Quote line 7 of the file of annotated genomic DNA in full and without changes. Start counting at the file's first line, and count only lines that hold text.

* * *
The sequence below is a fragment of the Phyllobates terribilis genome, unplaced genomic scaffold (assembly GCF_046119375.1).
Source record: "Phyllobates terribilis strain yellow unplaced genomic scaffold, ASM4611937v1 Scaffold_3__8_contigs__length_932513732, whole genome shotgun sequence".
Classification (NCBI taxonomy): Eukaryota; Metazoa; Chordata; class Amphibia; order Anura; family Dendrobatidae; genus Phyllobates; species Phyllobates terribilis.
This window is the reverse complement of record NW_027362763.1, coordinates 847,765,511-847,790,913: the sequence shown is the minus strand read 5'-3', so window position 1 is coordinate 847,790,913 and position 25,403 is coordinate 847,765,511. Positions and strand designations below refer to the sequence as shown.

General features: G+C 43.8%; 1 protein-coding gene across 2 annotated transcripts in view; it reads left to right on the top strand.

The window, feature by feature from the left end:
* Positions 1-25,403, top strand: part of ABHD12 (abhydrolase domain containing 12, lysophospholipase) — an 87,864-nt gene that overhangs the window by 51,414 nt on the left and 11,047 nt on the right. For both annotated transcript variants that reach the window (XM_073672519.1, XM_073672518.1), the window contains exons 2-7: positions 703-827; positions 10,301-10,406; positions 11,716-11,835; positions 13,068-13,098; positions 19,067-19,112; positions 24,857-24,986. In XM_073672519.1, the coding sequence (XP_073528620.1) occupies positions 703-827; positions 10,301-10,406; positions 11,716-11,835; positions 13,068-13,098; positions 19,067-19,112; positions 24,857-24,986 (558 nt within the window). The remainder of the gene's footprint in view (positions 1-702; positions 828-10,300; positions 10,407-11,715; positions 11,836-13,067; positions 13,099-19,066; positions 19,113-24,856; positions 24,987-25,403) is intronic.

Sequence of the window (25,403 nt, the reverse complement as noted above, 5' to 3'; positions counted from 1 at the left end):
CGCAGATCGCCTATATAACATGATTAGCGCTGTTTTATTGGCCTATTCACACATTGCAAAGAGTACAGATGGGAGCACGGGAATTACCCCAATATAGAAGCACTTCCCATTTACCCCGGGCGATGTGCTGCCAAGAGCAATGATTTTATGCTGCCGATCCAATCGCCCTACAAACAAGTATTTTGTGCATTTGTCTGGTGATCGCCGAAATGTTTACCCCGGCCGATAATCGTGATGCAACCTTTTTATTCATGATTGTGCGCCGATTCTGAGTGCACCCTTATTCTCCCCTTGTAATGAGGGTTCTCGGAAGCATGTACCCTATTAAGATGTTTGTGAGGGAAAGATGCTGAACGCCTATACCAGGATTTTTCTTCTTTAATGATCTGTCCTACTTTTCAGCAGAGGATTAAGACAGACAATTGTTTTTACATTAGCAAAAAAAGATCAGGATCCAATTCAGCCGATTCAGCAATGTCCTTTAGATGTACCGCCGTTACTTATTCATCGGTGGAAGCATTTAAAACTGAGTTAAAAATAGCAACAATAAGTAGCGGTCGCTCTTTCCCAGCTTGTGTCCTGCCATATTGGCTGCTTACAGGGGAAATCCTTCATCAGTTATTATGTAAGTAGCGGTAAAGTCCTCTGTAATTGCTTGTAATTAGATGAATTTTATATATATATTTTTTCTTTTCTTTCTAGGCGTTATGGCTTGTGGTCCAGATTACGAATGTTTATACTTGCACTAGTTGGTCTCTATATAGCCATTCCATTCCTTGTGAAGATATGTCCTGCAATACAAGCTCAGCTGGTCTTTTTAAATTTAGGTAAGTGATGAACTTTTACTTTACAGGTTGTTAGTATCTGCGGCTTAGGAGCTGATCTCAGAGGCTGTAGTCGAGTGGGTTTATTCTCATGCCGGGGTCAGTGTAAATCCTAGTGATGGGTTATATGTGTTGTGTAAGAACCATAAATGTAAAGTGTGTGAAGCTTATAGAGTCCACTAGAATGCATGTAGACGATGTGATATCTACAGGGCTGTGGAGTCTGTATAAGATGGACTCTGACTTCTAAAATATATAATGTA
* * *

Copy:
* Positions 1-25,403, top strand: part of ABHD12 (abhydrolase domain containing 12, lysophospholipase) — an 87,864-nt gene that overhangs the window by 51,414 nt on the left and 11,047 nt on the right. For both annotated transcript variants that reach the window (XM_073672519.1, XM_073672518.1), the window contains exons 2-7: positions 703-827; positions 10,301-10,406; positions 11,716-11,835; positions 13,068-13,098; positions 19,067-19,112; positions 24,857-24,986. In XM_073672519.1, the coding sequence (XP_073528620.1) occupies positions 703-827; positions 10,301-10,406; positions 11,716-11,835; positions 13,068-13,098; positions 19,067-19,112; positions 24,857-24,986 (558 nt within the window). The remainder of the gene's footprint in view (positions 1-702; positions 828-10,300; positions 10,407-11,715; positions 11,836-13,067; positions 13,099-19,066; positions 19,113-24,856; positions 24,987-25,403) is intronic.